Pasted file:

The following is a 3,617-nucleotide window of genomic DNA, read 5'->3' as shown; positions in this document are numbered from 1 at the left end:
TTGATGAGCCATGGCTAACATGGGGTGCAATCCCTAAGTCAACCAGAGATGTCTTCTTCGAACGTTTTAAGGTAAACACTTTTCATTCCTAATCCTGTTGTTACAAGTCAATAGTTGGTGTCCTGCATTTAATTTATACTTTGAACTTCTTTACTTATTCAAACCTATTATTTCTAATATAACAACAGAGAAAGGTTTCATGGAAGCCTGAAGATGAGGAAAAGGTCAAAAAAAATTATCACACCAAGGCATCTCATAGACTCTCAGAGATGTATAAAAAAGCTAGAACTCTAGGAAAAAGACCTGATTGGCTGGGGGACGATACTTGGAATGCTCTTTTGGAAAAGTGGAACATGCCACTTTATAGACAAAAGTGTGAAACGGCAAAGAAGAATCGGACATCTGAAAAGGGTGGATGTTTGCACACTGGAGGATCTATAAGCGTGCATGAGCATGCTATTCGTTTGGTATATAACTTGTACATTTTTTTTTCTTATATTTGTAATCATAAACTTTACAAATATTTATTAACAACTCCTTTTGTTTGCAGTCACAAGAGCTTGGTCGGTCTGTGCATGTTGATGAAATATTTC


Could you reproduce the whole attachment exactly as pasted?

The following is a 3,617-nucleotide window of genomic DNA, read 5'->3' as shown; positions in this document are numbered from 1 at the left end:
TTGATGAGCCATGGCTAACATGGGGTGCAATCCCTAAGTCAACCAGAGATGTCTTCTTCGAACGTTTTAAGGTAAACACTTTTCATTCCTAATCCTGTTGTTACAAGTCAATAGTTGGTGTCCTGCATTTAATTTATACTTTGAACTTCTTTACTTATTCAAACCTATTATTTCTAATATAACAACAGAGAAAGGTTTCATGGAAGCCTGAAGATGAGGAAAAGGTCAAAAAAAATTATCACACCAAGGCATCTCATAGACTCTCAGAGATGTATAAAAAAGCTAGAACTCTAGGAAAAAGACCTGATTGGCTGGGGGACGATACTTGGAATGCTCTTTTGGAAAAGTGGAACATGCCACTTTATAGACAAAAGTGTGAAACGGCAAAGAAGAATCGGACATCTGAAAAGGGTGGATGTTTGCACACTGGAGGATCTATAAGCGTGCATGAGCATGCTATTCGTTTGGTATATAACTTGTACATTTTTTTTTCTTATATTTGTAATCATAAACTTTACAAATATTTATTAACAACTCCTTTTGTTTGCAGTCACAAGAGCTTGGTCGGTCTGTGCATGTTGATGAAATATTTC